463<td>The names of headers that define variation in the resource body, to determine cachability (symbols)</td>
464<td>{{(range etag)}}</td>
465</tr>
466<tr>
467<td>{{via}}</td>
468<td>The intermediate hops through which the message is forwarded (strings)</td>
469<td>TODO</td>
470</tr>
471<tr>
472<td>{{warning}}</td>
473<td>Warning code for special status</td>
474<td>TODO</td>
475</tr>
476<tr>
477<td>{{www-authenticate}}</td>
478<td>If unauthorized, a challenge to authenticate (symbol, with attributes)</td>
479<td>{{(digest #((username . "foo")))}}</td>
480</tr>
481<tr>
482<td>{{set-cookie}}</td>
483<td>Cookies to set (name/value string pair, with attributes)</td>
484<td>{{(#(("foo" . "bar") ((max-age . 10))))}}</td>
485</tr>
486<tr>
487<td>{{cookie}}</td>
488<td>Cookies that were set (name/value string pair, with attributes)</td>
489<td>{{(#(("foo" . "bar") (($path . "/"))))}}</td>
490</tr>
491</table>
492
493Any unrecognised headers are assumed to be multi-headers, and the
494entire header lines are put unparsed into a list, one entry per line.
495
496
497==== Header parsers and unparsers
498
499The parsers and unparsers used to read and write header values can be
500customized with the following parameters:
501
502* <parameter>(header-parsers [ALIST])</parameter>
503* <parameter>(header-unparsers [ALIST])</parameter>
504
505These (un)parsers are indexed with as key the header name (a symbol)
506and the value being a procedure which accepts three values: the name
507of the header (symbol), the contents of the header (a string, without
508the leading header name and colon) and the preceding headers. It
509should merge the new header with the preceding headers and return the
510resulting headers.
511
512Header parsers are supposed to call these procedures to add headers:
513
514* <procedure>(replace-header-contents NAME CONTENTS HEADERS) => HEADERS</procedure>
515* <procedure>(replace-header-contents! NAME CONTENTS HEADERS) => HEADERS</procedure>
516* <procedure>(update-header-contents NAME CONTENTS HEADERS) => HEADERS</procedure>
517* <procedure>(update-header-contents! NAME CONTENTS HEADERS) => HEADERS</procedure>
518
519The {{replace}} procedures replace any existing contents of the named
520header with new ones, the {{update}} procedures add these contents to
521the existing header. The procedures with a name ending in bang are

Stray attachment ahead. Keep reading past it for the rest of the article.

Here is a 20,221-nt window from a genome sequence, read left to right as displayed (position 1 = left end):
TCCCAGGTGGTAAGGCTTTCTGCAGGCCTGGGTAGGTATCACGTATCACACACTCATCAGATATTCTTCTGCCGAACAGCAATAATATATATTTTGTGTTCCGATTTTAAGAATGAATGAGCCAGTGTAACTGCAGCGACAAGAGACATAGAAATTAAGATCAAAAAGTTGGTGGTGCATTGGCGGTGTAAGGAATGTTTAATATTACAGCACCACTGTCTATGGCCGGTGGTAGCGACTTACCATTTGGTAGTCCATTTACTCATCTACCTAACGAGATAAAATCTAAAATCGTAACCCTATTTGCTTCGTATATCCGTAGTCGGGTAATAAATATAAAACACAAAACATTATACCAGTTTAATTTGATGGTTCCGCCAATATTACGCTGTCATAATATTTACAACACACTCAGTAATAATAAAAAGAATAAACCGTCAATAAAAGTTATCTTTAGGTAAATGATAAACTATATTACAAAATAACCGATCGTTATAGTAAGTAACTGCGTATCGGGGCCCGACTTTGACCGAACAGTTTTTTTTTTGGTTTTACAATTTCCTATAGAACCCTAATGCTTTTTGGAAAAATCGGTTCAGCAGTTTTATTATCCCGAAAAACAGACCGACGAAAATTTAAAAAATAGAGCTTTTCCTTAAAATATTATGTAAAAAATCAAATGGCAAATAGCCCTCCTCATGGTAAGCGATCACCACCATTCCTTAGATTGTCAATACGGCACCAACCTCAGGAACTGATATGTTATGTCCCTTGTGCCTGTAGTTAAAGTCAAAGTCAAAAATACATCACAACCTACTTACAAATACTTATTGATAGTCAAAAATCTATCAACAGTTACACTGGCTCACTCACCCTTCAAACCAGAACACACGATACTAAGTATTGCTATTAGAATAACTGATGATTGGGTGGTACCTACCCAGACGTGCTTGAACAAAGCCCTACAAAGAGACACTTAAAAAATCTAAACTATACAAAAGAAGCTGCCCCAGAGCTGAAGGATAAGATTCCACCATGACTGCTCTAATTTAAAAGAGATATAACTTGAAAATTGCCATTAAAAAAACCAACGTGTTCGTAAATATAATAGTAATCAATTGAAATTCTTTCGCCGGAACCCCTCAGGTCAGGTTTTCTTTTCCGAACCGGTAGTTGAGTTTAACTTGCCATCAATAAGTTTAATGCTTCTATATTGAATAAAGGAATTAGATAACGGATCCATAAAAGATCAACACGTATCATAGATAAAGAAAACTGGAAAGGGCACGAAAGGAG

522linear update variants of the ones without the bang. The header
523contents have to be normalized to be a 2-element vector, with the
524first element being the actual value and the second element being an
525alist (possibly empty) of parameters/attributes for that value.
526
527The update procedures append the value to the existing header if it is
528a multi-header, and act as a simple replace in the case of a
529single-header.
530
531Whether a header is allowed once or multiple times in a request or
532response is determined by this parameter:
533
534<parameter>(single-headers [LIST])</parameter>
535
536The value is a list of symbols that define header-names which are
537allowed to occur only once in a request/response.
538
539* <procedure>(http-name->symbol-name STRING) => SYMBOL</procedure>
540* <procedure>(symbol->http-name SYMBOL) => STRING</procedure>
541
542These procedures convert strings containing the name of a header or
543attribute (parameter name) to symbols representing the same. The
544symbols are completely downcased.  When converting this symbol back to
545a string, the initial letters of all the words in the header name or
546attribute are capitalized.
547
548* <procedure>(remove-header name headers) => headers</procedure>
549* <procedure>(remove-header! name headers) => headers</procedure>
550
551These two procedures remove all headers with the given name.
552
553=== Other procedures
554
555<procedure>(keep-alive? request-or-response)</procedure>
556
557Returns {{#t}} when the given request or response object belongs
558to a connection that should be kept alive or not.  Remember that
559both parties must agree on whether the connection is to be kept
560alive or not; HTTP/1.1 defaults to keep alive unless a
561{{Connection: close}} header is sent, HTTP/1.0 defaults to closing
562the connection, unless a {{Connection: Keep-Alive}} header is sent.
563
564
565=== Changelog
566
567* 0.1 Initial version
568
569=== License
570
571  Copyright (c) 2008-2009, Peter Bex
572  All rights reserved.
573 
574  Redistribution and use in source and binary forms, with or without
575  modification, are permitted provided that the following conditions are
576  met:
577 
578  Redistributions of source code must retain the above copyright
579  notice, this list of conditions and the following disclaimer.
580 
581  Redistributions in binary form must reproduce the above copyright
582  notice, this list of conditions and the following disclaimer in the
583  documentation and/or other materials provided with the distribution.
584 
585  Neither the name of the author nor the names of its contributors may
586  be used to endorse or promote products derived from this software
587  without specific prior written permission.
588 
589  THIS SOFTWARE IS PROVIDED BY THE COPYRIGHT HOLDERS AND CONTRIBUTORS
590  "AS IS" AND ANY EXPRESS OR IMPLIED WARRANTIES, INCLUDING, BUT NOT
591  LIMITED TO, THE IMPLIED WARRANTIES OF MERCHANTABILITY AND FITNESS
592  FOR A PARTICULAR PURPOSE ARE DISCLAIMED. IN NO EVENT SHALL THE
593  COPYRIGHT HOLDERS OR CONTRIBUTORS BE LIABLE FOR ANY DIRECT,
594  INDIRECT, INCIDENTAL, SPECIAL, EXEMPLARY, OR CONSEQUENTIAL DAMAGES
595  (INCLUDING, BUT NOT LIMITED TO, PROCUREMENT OF SUBSTITUTE GOODS OR
596  SERVICES; LOSS OF USE, DATA, OR PROFITS; OR BUSINESS INTERRUPTION)
597  HOWEVER CAUSED AND ON ANY THEORY OF LIABILITY, WHETHER IN CONTRACT,
598  STRICT LIABILITY, OR TORT (INCLUDING NEGLIGENCE OR OTHERWISE)
599  ARISING IN ANY WAY OUT OF THE USE OF THIS SOFTWARE, EVEN IF ADVISED
600  OF THE POSSIBILITY OF SUCH DAMAGE.